“But let him ask in faith, with no doubting, for the one who doubts is like a wave of the sea that is driven and tossed by the wind” (James 1:6).
We have noted that the book of James is not primarily about trials, although it is written to God’s people who are scattered and suffering. It’s not primarily about wisdom, although James is often referred to as the proverbs of the New Testament because of its practicality.
James is primarily about faith, what genuine faith looks like and how it operates in everyday life. We might say that James addresses his readers regarding the existence of their faith and the exercise of their faith. Is it authentic and active? Like the flowering and fruitfulness of a tree demonstrates it is alive, so true faith bears life of beauty and benefit.
James has already broached the subject of faith when he wrote of the “testing” of our faith (1:3). Now he stresses that when we ask God for wisdom that we must ask in faith and with no doubting.
I don’t know about you but that makes me nervous. I have plenty of doubts at times. In fact, trials can bring an infestation of doubt. What does James want us to understand?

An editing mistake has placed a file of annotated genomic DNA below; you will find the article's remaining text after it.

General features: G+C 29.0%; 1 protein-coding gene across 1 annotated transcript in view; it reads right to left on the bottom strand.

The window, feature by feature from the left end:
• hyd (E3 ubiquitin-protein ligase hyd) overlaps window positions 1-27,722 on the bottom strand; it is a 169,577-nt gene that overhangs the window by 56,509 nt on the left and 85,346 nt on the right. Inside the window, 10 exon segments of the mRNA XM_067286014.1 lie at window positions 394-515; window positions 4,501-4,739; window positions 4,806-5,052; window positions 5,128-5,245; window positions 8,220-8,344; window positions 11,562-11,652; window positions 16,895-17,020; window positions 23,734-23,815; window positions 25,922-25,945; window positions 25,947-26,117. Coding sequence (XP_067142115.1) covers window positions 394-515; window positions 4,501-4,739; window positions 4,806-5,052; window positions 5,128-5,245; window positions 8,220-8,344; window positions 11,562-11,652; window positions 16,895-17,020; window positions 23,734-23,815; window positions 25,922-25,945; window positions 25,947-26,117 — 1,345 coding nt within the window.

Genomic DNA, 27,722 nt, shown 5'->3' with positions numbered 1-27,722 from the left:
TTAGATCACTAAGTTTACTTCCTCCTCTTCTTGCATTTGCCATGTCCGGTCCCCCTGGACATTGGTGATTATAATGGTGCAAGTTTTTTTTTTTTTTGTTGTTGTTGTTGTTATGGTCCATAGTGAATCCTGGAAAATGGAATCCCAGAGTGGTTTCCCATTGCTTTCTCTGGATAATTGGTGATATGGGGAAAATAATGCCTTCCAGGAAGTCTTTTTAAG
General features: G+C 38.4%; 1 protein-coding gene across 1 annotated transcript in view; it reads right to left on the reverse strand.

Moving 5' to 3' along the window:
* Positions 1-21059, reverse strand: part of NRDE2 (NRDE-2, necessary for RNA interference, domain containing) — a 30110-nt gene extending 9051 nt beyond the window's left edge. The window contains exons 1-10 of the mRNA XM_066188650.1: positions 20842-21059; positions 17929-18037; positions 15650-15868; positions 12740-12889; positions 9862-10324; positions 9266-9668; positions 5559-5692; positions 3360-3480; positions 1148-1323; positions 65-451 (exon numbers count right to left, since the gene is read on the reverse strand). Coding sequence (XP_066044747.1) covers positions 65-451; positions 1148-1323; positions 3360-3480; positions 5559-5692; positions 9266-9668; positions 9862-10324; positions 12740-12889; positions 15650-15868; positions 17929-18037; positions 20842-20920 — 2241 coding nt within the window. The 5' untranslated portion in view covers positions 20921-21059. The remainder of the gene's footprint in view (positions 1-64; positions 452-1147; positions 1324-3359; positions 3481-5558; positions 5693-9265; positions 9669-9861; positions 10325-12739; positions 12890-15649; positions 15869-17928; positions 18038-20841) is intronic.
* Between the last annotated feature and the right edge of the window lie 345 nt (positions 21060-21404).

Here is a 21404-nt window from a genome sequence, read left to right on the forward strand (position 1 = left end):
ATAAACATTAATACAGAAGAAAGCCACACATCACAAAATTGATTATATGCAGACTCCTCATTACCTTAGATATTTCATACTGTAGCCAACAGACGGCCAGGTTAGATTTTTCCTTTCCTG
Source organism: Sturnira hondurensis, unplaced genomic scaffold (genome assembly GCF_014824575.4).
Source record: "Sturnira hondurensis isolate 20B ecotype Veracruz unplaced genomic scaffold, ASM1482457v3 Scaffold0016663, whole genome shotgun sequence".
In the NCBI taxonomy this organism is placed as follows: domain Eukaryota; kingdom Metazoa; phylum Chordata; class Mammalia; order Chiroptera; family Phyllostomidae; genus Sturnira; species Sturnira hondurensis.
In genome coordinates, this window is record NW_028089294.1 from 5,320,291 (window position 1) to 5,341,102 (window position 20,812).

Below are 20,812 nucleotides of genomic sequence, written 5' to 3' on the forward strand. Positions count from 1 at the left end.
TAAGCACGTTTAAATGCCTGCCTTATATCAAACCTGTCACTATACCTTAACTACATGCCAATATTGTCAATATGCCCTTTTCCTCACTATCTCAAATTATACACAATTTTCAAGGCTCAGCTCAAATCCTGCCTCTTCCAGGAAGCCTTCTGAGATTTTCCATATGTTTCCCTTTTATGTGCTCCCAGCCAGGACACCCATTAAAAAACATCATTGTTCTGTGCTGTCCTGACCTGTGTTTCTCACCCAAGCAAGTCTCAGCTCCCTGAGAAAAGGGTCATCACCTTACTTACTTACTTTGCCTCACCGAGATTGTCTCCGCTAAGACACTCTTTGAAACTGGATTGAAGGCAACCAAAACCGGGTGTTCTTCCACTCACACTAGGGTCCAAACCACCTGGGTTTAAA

To have faith does not mean that we never doubt. It does not mean that we never experience confusion or contradiction. Doubt is a subject for psalmists as they wrestle with life, giving us words to express our own struggles.
Having faith means we don’t straddle the fence. The illustration James gives relates not to insecurity but to instability. All of us are insecure at times and need the reassurance of our God. The problem is being unstable, double-minded, tossed about on the sea by every wind like so much driftwood.
Genuine faith faces down doubt, crying out to God, “I do believe. Help me in my unbelief.”
“Lord, strengthen my faith to rest and trust in You.”